Law firm RPC has warned advisers to be vigilant over ‘insistent clients’ and pension transfers as the regulator carries out data gathering.
The warning came after the FCA sent questionnaires in November to 400 firms, asking them to confirm whether they have provided advice on transferring from defined benefit to defined contribution pension schemes.
RPC explained that the questionnaire was sent to 400 firms, from small IFAs to networks, banks and insurers, although the questions relating to insistent clients and pension transfers were aimed at IFAs.
The request forms part of the FCA and the Treasury’s wider Financial Advice Market Review.
An FCA spokesman said that the data request is designed to help it understand the relative prevalence of risks in relation to insistent customers and pension transfers.
She said: “While we have anecdotal evidence on these two areas, as well as data from providers, we are supplementing this quantitative data from the advisory market through this request.
“This is the first time we have sought quantitative data on these two issues, and the data will be used by the FCA to help inform our work generally, including supervision.”
The regulator has previously detailed that advisers should follow a three-step procedure when faced with insistent clients. Firstly, IFAs should provide suitable advice; secondly, they should make it clear that the client’s actions go against this advice; and thirdly, they should make the consequences of such an action clear.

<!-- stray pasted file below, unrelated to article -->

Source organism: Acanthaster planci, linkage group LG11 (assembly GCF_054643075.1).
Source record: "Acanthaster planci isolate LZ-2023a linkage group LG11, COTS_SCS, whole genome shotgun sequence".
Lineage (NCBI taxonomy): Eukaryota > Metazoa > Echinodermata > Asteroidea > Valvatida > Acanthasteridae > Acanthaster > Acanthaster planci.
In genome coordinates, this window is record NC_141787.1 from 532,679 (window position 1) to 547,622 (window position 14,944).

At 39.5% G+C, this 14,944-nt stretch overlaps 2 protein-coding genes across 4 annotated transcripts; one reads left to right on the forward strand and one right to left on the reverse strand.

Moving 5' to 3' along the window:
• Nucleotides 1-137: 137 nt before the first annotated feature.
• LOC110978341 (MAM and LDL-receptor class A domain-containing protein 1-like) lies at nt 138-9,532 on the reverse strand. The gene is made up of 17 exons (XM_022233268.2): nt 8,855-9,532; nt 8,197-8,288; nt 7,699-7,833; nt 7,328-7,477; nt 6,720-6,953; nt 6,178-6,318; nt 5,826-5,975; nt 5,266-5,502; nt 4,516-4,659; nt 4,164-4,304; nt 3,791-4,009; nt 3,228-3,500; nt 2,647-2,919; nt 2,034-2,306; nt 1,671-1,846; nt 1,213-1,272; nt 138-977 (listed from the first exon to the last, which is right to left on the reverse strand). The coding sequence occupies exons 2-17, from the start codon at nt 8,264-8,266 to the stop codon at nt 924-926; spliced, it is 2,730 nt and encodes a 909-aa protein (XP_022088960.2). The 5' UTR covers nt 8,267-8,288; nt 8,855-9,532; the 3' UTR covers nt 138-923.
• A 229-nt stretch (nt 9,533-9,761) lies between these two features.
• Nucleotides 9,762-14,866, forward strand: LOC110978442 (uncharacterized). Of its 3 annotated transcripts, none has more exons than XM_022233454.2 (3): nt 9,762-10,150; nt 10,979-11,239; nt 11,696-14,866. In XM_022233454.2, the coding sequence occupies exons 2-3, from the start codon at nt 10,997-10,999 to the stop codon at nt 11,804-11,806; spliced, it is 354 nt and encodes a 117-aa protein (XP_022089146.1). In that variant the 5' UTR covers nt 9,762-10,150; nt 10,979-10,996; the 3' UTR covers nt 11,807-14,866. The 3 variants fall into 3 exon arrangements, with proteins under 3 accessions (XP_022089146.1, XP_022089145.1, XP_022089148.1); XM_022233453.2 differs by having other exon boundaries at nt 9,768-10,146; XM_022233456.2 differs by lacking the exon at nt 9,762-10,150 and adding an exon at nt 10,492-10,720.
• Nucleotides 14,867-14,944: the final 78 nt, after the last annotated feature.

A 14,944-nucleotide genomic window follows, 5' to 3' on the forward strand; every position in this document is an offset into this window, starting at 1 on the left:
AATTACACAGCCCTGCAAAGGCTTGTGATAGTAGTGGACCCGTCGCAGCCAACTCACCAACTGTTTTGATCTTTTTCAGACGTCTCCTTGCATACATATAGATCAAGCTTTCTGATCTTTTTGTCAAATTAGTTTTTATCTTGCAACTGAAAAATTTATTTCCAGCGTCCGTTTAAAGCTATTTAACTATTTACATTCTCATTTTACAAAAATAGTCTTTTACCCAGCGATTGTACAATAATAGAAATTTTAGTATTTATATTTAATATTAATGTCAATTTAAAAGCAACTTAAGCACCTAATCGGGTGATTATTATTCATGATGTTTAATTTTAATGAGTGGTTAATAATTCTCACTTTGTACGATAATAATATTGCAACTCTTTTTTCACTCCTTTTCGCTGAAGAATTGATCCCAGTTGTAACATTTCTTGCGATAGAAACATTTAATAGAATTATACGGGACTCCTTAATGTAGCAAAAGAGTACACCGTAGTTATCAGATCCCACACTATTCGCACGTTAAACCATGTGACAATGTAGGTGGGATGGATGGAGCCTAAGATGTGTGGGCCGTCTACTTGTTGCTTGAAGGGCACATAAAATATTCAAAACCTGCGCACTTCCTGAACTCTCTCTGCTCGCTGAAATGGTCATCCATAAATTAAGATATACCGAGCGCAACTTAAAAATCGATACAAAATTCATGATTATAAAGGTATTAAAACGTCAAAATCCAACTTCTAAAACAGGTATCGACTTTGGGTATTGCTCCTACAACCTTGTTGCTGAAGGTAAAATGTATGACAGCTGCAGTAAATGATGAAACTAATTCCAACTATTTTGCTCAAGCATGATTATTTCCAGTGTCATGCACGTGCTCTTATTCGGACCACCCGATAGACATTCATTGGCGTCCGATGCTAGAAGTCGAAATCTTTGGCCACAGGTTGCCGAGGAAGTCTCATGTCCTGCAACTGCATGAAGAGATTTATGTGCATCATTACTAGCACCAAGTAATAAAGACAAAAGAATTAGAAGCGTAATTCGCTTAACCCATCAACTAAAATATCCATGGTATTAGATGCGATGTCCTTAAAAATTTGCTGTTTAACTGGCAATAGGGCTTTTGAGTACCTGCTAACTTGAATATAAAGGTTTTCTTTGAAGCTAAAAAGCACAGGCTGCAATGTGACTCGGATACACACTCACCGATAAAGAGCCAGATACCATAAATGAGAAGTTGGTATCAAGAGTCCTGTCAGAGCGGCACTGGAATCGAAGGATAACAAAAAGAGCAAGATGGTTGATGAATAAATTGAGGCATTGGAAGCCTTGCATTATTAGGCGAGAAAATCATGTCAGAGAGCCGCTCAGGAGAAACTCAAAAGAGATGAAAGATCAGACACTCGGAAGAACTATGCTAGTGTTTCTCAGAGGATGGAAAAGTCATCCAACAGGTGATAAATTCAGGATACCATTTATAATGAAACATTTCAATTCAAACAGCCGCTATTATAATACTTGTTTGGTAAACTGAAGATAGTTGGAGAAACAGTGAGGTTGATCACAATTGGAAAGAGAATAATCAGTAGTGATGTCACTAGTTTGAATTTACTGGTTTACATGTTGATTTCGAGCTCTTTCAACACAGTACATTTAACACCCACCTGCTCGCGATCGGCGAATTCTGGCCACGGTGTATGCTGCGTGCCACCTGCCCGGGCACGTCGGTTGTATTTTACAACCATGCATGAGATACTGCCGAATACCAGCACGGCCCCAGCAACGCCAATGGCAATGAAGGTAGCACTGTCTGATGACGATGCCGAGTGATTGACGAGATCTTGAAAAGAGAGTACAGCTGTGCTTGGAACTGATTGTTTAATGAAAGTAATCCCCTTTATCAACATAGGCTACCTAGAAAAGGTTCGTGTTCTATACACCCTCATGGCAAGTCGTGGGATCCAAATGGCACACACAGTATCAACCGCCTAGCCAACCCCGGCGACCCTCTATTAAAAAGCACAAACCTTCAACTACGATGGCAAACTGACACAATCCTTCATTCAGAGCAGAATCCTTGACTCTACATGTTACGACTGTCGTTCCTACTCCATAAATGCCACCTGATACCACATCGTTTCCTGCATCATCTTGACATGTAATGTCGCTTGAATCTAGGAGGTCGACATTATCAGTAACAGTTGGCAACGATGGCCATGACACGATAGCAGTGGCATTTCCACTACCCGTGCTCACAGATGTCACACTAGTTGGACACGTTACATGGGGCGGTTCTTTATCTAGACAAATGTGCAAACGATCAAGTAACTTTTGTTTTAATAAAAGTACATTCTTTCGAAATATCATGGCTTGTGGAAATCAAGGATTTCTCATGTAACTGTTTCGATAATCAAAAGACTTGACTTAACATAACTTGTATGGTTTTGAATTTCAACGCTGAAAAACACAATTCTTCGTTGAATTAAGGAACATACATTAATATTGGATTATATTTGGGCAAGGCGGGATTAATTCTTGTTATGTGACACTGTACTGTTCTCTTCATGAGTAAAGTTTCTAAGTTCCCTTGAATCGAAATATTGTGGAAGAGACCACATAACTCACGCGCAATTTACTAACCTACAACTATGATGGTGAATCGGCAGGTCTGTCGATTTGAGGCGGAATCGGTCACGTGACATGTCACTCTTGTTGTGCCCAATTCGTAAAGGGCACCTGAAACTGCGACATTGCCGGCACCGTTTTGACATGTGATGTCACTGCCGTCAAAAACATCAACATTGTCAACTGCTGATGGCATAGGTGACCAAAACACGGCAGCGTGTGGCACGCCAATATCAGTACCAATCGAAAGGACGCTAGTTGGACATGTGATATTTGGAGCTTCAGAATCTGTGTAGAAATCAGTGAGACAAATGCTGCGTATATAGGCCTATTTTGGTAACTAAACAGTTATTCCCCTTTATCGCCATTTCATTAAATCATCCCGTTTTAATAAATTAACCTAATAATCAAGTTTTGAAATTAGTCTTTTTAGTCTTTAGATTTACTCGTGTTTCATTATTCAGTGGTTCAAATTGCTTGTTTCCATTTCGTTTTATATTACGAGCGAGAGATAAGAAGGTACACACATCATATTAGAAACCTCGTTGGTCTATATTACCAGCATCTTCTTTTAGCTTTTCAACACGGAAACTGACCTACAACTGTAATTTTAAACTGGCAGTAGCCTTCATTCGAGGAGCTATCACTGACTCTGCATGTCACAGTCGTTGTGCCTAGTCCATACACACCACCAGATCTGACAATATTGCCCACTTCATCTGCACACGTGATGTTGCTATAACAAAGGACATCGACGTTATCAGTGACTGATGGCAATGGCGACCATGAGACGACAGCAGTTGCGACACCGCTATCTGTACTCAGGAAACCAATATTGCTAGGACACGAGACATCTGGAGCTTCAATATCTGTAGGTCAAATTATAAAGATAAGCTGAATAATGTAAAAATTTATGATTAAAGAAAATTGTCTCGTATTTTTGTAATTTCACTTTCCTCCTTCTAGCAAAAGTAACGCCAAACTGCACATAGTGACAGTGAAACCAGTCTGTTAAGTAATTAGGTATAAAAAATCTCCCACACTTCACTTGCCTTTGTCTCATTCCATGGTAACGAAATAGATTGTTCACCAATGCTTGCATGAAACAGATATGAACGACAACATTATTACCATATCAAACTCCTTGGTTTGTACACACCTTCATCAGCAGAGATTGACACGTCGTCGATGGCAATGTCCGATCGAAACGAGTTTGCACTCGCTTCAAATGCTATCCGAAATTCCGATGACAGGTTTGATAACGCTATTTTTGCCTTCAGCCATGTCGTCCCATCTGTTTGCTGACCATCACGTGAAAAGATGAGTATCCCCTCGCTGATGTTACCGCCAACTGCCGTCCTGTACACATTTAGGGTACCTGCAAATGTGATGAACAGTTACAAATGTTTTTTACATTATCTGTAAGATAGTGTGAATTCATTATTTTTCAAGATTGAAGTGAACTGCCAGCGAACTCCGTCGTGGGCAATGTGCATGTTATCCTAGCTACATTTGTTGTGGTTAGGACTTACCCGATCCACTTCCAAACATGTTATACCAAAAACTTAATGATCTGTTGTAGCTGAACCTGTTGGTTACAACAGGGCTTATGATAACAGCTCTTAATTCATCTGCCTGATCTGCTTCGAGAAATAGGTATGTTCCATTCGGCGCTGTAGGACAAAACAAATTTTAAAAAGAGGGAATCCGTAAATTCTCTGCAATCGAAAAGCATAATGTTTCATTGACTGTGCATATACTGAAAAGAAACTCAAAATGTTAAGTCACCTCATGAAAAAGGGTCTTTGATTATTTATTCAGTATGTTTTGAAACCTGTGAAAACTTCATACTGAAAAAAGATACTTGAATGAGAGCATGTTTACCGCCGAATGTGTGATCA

Rory Percival, technical specialist at the FCA, has also reiterated the importance of properly documenting such sessions, in order to protect against any future complaints.
In a newsletter to its adviser members, IFA Compliance highlighted the letter and what it entailed.
The newsletter said that, if an IFA confirms that it gives advice on pension transfers, the FCA requests details on how the IFA handles insistent clients, that is; where a customer demands a pension transfer notwithstanding the adviser’s contrary advice.
IFA Compliance commented: “While it is possible to handle insistent clients, the liability for arranging contracts comes with it, regardless of the advice. All the warnings in the world will not absolve a doctor from prescribing an unsuitable drug.”